BSO fuses Filipino culture with ’80s classic

Annual spring show inspired by comedy “The Breakfast Club”

For their annual spring culture show, the Bayanihan Student Organization created a truly unique mashup. This year’s theme is “The Breakfast Club” and takes place Saturday, Apr. 2 at the Weasler Auditorium. The show starts at 6 p.m. and is free of charge. Doors open at 5:30 p.m.

The organization chooses a theme for every year to make the show more relatable and help the audience better understand Filipino culture. Their version of The Breakfast Club follows six high school dancers and their friends trying to choreograph and run a cultural show while stuck in Saturday morning detention.

“We took the idea behind ‘The Breakfast Club’ as a coming of age story and we also wanted to tie in culture,” said Ryne Rubio, a junior in the College of Health Sciences and one of three cultural events coordinators for the show. “We had all the choreographers create a dance based on a traditional dance from the Philippines.”

Paper fans, handkerchiefs and glass cups were in hands during rehearsal as the dancers juggled the objects while performing complicated steps. Pandanggo, Bangko, Tinikling, Cariñosa and Maglalatik are some of the cultural dances that will be performed and explained for those not familiar with them.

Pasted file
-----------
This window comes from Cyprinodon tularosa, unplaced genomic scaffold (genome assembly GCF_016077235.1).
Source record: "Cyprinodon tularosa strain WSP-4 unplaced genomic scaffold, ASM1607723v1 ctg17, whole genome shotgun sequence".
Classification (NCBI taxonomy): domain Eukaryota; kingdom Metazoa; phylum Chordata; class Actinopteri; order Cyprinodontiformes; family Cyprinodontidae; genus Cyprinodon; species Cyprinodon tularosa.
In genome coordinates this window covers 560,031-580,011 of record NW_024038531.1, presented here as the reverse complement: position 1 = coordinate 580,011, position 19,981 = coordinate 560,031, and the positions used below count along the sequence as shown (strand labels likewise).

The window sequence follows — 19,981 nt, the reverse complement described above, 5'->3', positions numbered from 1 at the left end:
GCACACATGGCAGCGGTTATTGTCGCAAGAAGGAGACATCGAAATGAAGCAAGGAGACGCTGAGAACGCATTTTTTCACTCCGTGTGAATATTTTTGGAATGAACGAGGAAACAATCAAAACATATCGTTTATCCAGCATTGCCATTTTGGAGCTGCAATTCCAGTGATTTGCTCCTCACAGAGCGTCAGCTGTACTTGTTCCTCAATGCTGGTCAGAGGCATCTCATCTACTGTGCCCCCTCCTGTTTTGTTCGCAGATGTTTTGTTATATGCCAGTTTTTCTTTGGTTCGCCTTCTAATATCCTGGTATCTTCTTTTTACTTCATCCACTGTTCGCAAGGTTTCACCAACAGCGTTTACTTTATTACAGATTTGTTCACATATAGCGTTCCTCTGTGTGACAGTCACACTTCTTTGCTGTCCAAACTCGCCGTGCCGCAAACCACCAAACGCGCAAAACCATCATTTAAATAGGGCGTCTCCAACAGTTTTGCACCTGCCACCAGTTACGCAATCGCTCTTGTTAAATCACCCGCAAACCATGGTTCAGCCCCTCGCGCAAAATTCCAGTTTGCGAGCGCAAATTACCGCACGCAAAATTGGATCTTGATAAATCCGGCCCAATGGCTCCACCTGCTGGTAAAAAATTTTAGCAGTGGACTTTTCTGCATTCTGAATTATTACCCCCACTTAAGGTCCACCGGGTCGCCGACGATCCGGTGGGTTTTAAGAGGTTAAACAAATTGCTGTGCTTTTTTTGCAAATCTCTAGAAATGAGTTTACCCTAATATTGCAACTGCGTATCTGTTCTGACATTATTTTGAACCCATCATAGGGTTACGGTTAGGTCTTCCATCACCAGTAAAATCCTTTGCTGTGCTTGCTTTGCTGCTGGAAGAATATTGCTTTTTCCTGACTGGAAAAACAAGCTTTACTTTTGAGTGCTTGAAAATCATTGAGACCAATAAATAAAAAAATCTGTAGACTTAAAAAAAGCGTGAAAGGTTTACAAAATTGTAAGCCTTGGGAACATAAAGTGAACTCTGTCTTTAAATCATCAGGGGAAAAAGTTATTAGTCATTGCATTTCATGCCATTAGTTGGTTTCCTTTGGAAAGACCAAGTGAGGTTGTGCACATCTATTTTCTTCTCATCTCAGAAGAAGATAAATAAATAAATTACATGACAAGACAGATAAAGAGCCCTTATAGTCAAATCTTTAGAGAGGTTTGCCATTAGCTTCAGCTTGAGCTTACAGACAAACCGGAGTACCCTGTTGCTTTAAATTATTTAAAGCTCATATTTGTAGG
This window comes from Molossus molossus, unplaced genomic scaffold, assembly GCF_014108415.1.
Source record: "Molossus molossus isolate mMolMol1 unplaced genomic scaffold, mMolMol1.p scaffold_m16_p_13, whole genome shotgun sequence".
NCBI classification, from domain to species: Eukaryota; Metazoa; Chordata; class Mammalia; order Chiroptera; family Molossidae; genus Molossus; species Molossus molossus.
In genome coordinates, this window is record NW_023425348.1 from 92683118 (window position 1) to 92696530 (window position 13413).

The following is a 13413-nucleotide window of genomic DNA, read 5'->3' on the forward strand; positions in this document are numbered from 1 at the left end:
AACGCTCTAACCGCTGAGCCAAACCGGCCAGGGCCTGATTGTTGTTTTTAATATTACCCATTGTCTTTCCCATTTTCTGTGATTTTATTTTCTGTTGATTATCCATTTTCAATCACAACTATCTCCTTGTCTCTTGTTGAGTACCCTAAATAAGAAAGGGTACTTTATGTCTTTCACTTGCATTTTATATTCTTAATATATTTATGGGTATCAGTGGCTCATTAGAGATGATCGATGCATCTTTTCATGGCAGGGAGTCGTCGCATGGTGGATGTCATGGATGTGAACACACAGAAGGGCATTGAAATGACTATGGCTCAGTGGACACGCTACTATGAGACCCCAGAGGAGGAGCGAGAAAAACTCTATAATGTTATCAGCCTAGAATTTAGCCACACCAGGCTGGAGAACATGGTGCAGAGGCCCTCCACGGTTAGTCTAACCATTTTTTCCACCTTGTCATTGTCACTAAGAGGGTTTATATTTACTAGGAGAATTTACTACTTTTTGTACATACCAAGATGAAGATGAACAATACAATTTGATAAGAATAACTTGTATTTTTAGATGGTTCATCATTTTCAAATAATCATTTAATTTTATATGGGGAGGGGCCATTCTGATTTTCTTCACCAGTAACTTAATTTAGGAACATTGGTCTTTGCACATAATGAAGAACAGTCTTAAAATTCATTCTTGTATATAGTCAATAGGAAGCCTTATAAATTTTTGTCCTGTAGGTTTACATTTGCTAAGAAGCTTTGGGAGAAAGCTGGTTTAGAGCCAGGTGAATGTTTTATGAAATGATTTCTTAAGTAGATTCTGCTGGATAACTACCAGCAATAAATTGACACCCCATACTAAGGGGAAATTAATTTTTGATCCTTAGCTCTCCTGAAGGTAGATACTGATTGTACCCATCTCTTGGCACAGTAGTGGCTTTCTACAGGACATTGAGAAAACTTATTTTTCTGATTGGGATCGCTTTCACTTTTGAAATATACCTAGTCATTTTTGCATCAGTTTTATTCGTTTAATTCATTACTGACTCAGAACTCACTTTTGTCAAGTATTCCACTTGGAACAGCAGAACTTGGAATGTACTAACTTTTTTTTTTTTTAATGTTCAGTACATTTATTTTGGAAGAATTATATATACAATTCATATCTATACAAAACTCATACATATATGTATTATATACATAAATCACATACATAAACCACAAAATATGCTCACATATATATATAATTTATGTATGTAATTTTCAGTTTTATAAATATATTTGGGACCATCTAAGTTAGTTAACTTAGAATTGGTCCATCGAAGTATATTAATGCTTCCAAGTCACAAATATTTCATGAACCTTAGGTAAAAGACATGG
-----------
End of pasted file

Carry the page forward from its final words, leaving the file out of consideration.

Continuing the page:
The traditional dances are meant to portray the character’s personalities and motives throughout the show. The criminal in the show is interpreted through the Maglalatik segment. It is meant to symbolize two warring tribes fighting over the meat of a coconut.

“We took the warring nature behind the dance and tied that into her personality and made that the reason that she is a criminal,” Rubio said.

There are more than 80 students involved in the show this year, both behind the scenes and on stage.

Maribeth Gomez, a senior in the College of Arts & Sciences and cultural events coordinator, said trying to plan ahead for problems that could happen in the show was the hardest part of preparing.

“I feel like that depending on people to get their own stuff done is the most challenging,” said Heather Belingon, a sophomore in the College of Arts & Sciences and cultural events coordinator. “We couldn’t get our work done if others haven’t.”

There are more than 80 students involved in the show this year, both behind the scenes and on stage.

“I joined because a lot of guys on my floor were in the show and I’ve had so much fun since,” said Anthony Chan, a senior in the College of Business Administration and dancer in the show.

“I feel like this year we focused a lot more on traditional Filipino culture, while last year was a more modern idea of culture,” Gomez said.

The show will also include Latin, Korean Pop and modern dance segments.

“You don’t have to be Filipino to enjoy the show,” said Rubio. “Expect diversity.”

BSO started planning for the show in November. Since then, everyone involved has been bouncing off walls and benches (literally for the Bangko dance) preparing for opening night.